Does MPD elicit tolerance or sensitization?
One of the most used assays to study animal behavior is the open field assay (Figure 1). Open field assays were introduced more than 80 years ago. It resembles a natural behavioral pattern and is one of the most widely used methods in animal behavioral research. Its popularity stems from the simplicity of the apparatus and clearly defined behaviors. Certain measurable motor behaviors are sensitive to a wide range of drugs and experimental manipulations and are sufficiently reliable under standardized conditions to give repeatable measures on an enormous range of independent variables. Simplicity, reproducibility (Figure 2), ease of quantification, and wide applicability are the prime determinants of its popularity. Open- field locomotor behaviors represent the interaction of the subject with the experimental situation. Most investigators study the effects of psychostimulants in open-field testing whether repetitive (chronic) drug exposure elicits behavioral tolerance or behavioral sensitization. Since drug liability is defined mainly on the basis of the subject behavioral response to drug exposure such as behavioral withdrawal, sensitization or tolerance. Behavioral expressions after psychostimulant administration develop gradually and progressively during the course of repeated exposure of psychostimulants, and this expression can persist for long periods of time after its discontinuation [14]. Thus, withdrawal, sensitization, and tolerance are considered a form of drug induced neuronal plasticity and are used as an experimental model and as a marker for drug effects, and for its liability for abuse.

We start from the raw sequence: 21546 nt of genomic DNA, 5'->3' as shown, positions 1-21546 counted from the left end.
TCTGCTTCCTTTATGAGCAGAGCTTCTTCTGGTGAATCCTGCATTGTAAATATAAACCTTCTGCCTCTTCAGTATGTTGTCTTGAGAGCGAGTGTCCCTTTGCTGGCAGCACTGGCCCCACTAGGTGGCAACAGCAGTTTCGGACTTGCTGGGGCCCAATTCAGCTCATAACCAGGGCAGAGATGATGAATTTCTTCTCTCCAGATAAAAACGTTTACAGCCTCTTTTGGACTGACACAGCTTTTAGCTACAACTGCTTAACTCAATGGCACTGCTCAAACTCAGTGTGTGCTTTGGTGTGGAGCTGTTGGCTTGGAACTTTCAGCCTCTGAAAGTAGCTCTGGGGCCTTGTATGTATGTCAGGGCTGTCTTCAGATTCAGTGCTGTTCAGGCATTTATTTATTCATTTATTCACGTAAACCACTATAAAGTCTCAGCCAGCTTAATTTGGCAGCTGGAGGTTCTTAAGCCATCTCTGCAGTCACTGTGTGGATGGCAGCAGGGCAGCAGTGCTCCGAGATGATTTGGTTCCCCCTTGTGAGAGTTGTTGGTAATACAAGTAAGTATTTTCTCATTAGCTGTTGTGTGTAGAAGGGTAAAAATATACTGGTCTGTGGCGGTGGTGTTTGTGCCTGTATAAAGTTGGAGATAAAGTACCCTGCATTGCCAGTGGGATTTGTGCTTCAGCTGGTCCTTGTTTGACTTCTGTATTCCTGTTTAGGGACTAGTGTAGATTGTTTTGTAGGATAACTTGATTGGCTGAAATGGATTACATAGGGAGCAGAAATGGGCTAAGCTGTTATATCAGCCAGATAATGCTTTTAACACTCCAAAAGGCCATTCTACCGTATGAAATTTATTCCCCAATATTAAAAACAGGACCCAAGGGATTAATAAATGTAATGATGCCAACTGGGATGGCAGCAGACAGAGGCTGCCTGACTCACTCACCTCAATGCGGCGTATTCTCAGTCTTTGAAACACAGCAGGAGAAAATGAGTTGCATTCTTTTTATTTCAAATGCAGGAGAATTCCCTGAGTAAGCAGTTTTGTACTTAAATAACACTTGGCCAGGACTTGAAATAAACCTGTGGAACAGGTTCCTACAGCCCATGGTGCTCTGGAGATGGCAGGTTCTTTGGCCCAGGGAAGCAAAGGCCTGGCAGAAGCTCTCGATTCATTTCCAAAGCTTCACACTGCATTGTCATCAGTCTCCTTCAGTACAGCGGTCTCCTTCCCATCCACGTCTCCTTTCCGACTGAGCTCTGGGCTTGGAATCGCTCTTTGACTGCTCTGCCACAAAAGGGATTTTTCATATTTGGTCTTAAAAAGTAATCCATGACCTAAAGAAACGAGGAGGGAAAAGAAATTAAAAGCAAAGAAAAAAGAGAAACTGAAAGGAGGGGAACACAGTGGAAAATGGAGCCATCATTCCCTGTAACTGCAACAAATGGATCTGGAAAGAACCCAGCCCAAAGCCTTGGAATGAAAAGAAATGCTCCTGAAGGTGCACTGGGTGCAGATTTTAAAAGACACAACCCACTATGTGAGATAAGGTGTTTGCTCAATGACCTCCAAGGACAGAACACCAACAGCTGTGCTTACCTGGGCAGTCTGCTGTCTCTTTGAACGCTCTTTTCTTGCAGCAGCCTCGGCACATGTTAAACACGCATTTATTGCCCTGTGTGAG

In a dose response experiment using chronic 0.6, 2.5, and 10.0 mg/kg i.p. MPD, sometimes the groups (N=8) exhibited sensitization (Figure 3), sometimes expressed no effect of drug, and in few cases to 10.0 mg/kg MPD tolerance was observed [15,16]. This varied response forced us to increase the number of animals per group until a significant effect of the drug was obtained. Moreover, this observation suggests that the same dose of MPD can elicit behavioral tolerance in some animals and behavioral sensitization in others. To test this possibility, i.e. that the same repetitive (chronic) dose of MPD can elicit behavior sensitization in some animals and behavioral tolerance in others, the following experiment was conducted.